FIG. 4 illustrates an exemplary evaluation process for a OFDM radio network. In general, several possible setups of a radio network may be considered in order to determine the optimum setup regarding quality of service and number of users served. Setup parameters to be modified may in particular include antenna positions in planning of a new radio network, but also other and/or additional parameters, such as transmission power, services offered, service specifications, frequency carriers and many more. A particular network setup with corresponding parameters is selected first in step 102. The parameters used may be parameters of an existing network for optimization and planning, or also estimated parameters based on other networks. In step 104, a transformed SINR as defined above in equation (1) is determined. Using this transformed SINR, the linear approximation for the channel activity may be made by determining gradient and intercept coefficients in step 106. As mentioned above, such coefficients may be derived from mappings of a channel activity to the transformed SINR by a linear fit. The resulting linear function describes the channel activity, which may thus be determined for a single user in step 108 as one of the coefficients for the total channel activity. Taking into account all antennas of the network and all users served by each of the antennas in various ways, this allows to determine a total uplink or downlink channel activity in accordance with equations (3) and (4) above (step 110), using all coefficients as described above, which may have been calculated in step 108 before. For planning and/or optimization purposes, it may then be checked in step 112 whether the performance is acceptable. This check may include among others the assessment whether the total channel activities are smaller than one. A value above one may indicate an undesirable cell overload, while a value below one may indicate that all users can be served as desired in accordance with the given parameters of the current “configuration”. Therefore, if the selected network setup indicates an overload, this cell cannot serve all users as desired. When the number of users which cannot be served is small, the selected setup may optionally still be acceptable, depending on the demands given. In other cases, the network parameters leading to an overload may be adapted in such a way in step 116 that acceptable values for channel activity will be achieved in the end. Depending on the situation and parameters, this may e.g. be achieved by only a slight modification of one or more parameters. When only a few parameters or aspects of the network to be evaluated would have to be modified, it may not be necessary to repeat the complete evaluation for all parameter values, but a part of the previous results may be reused for further calculations. This is indicated in FIG. 4 by showing several arrows leading from step 116 (parameter modification) to various stages of the evaluation process. Alternatively, a complete set of new parameters may be selected in step 116 for another configuration and evaluation method as above. When a network setup shows acceptable performance, i.e. acceptable capacity values, the associated parameters may be stored, postprocessed and/or further optimized in step 114 before network parameters are modified in step 116, by evaluating a new network configuration. The storing may include storing of network parameters into the set of possible parameters. Postprocessing may include cost evaluation or a detailed evaluation of performance. Further optimizing may include an adaptive search for optimized parameters. At a later point, all stored acceptable network setups may be compared to each other, with regard to several conditions such as quality, cost and effectiveness in order to select the optimum network setup.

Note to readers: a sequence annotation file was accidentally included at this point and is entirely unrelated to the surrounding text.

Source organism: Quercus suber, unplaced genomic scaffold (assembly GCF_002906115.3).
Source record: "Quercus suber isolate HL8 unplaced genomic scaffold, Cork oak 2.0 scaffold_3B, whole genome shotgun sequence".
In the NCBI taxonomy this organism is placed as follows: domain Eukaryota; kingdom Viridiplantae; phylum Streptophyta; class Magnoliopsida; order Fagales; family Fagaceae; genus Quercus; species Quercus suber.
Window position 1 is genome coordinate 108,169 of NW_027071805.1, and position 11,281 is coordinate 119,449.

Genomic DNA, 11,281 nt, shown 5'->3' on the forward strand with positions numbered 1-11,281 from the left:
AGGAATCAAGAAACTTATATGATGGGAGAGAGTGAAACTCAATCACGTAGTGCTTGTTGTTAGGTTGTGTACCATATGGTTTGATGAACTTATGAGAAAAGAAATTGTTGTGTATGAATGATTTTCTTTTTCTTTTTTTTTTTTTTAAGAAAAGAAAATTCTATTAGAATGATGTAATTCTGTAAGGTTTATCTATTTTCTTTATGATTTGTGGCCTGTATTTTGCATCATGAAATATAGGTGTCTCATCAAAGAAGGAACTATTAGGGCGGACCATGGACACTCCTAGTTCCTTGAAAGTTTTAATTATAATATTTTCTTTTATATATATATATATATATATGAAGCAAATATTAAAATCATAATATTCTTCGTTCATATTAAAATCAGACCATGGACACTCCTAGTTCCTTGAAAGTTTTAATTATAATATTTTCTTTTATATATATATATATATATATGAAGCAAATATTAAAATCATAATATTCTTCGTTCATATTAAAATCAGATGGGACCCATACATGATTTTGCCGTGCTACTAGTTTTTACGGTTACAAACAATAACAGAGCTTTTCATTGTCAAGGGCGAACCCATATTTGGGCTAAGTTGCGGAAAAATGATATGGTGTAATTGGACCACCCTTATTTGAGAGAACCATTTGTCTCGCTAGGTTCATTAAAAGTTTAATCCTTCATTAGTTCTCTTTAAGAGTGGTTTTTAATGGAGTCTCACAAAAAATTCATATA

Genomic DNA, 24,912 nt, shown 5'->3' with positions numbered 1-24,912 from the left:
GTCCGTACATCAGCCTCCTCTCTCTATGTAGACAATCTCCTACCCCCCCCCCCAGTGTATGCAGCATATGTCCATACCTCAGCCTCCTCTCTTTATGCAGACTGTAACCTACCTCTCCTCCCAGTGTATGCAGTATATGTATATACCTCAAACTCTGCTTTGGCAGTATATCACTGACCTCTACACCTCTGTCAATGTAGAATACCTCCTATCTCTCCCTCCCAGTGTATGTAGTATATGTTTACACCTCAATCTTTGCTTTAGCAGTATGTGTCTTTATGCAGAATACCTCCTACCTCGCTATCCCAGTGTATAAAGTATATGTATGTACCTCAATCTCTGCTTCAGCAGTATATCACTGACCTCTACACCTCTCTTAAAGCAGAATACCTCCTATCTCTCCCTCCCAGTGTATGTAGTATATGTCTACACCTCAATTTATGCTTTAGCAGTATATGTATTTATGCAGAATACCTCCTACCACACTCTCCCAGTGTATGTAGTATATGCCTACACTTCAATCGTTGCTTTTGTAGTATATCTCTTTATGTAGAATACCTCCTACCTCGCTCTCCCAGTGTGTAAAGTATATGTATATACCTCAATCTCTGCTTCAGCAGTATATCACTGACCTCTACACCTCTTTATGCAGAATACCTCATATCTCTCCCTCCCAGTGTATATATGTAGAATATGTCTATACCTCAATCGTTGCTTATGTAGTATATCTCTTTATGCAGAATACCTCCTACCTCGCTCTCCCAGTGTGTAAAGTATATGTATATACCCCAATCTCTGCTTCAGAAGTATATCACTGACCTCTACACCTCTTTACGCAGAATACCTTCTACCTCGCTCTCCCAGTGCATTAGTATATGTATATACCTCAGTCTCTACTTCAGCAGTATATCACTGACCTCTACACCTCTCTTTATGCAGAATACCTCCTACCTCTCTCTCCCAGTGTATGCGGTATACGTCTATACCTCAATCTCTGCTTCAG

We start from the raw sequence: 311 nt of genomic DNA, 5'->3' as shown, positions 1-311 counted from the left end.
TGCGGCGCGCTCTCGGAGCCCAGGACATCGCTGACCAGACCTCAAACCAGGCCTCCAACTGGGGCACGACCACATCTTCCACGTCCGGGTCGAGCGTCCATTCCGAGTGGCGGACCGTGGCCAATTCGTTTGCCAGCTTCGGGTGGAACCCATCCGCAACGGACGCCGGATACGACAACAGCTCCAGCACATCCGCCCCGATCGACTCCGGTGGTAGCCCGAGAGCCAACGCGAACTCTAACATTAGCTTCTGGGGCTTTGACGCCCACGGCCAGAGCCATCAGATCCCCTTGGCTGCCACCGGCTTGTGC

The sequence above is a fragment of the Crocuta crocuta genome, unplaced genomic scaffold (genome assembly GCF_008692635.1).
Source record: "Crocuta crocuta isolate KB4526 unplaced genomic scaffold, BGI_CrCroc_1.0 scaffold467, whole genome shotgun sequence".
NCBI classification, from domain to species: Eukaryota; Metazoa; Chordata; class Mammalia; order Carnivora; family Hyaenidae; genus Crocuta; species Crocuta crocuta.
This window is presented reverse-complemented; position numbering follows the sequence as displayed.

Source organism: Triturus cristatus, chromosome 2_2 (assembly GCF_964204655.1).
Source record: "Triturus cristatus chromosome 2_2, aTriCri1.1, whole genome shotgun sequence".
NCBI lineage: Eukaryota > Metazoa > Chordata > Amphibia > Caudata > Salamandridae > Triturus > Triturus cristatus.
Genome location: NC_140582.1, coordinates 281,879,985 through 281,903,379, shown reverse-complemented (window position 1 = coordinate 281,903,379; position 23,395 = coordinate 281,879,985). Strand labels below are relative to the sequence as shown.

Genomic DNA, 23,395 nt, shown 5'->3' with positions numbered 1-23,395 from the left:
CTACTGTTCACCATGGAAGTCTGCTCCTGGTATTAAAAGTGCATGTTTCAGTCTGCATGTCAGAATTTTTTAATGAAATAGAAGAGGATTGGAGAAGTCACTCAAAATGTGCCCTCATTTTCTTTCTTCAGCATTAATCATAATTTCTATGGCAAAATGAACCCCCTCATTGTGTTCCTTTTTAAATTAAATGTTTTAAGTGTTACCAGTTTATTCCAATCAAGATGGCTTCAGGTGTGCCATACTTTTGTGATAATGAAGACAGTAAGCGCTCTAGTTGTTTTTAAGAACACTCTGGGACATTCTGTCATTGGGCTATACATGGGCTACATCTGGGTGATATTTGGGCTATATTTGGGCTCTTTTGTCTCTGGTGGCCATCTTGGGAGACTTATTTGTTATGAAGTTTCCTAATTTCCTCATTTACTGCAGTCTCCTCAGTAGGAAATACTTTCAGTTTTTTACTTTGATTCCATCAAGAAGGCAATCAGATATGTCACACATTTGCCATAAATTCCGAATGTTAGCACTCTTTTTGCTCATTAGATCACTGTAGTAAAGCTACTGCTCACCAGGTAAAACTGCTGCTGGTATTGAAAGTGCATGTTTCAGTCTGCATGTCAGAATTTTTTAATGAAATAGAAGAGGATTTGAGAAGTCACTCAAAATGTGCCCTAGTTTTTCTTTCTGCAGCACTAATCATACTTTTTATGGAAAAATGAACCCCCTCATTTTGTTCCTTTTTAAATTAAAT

The invention has been described in detail with particular reference to preferred embodiments thereof and examples, but it will be understood that variations and modifications can be effected within the spirit and scope of the invention covered by the claims which may include the phrase “at least one of A, B and C” as an alternative expression that means one or more of A, B and C may be used, contrary to the holding in Superguide v. DIRECTV, 69 USPQ2d 1865 (Fed. Cir. 2004).

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Reference
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Classifications
U.S. Classification370/252, 370/203, 455/63.1
International ClassificationH04J11/00, H04B15/00
Cooperative ClassificationH04L5/006, H04B17/0042, H04B17/0045, H04L5/0007, H04L1/0015, H04L5/0064, H04B17/006, H04L5/0023
European ClassificationH04L1/00A8, H04B17/00B1
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Sep 4, 2008ASAssignment
Owner name: NOKIA SIEMENS NETWORKS OY, FINLAND
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Free format text: ASSIGNMENT OF ASSIGNORS INTEREST;ASSIGNORS:HUANG, XUEMIN;MAJEWSKI, KURT;TUERKE, ULRICH;SIGNING DATES FROM 20080516 TO 20080818;REEL/FRAME:021516/0321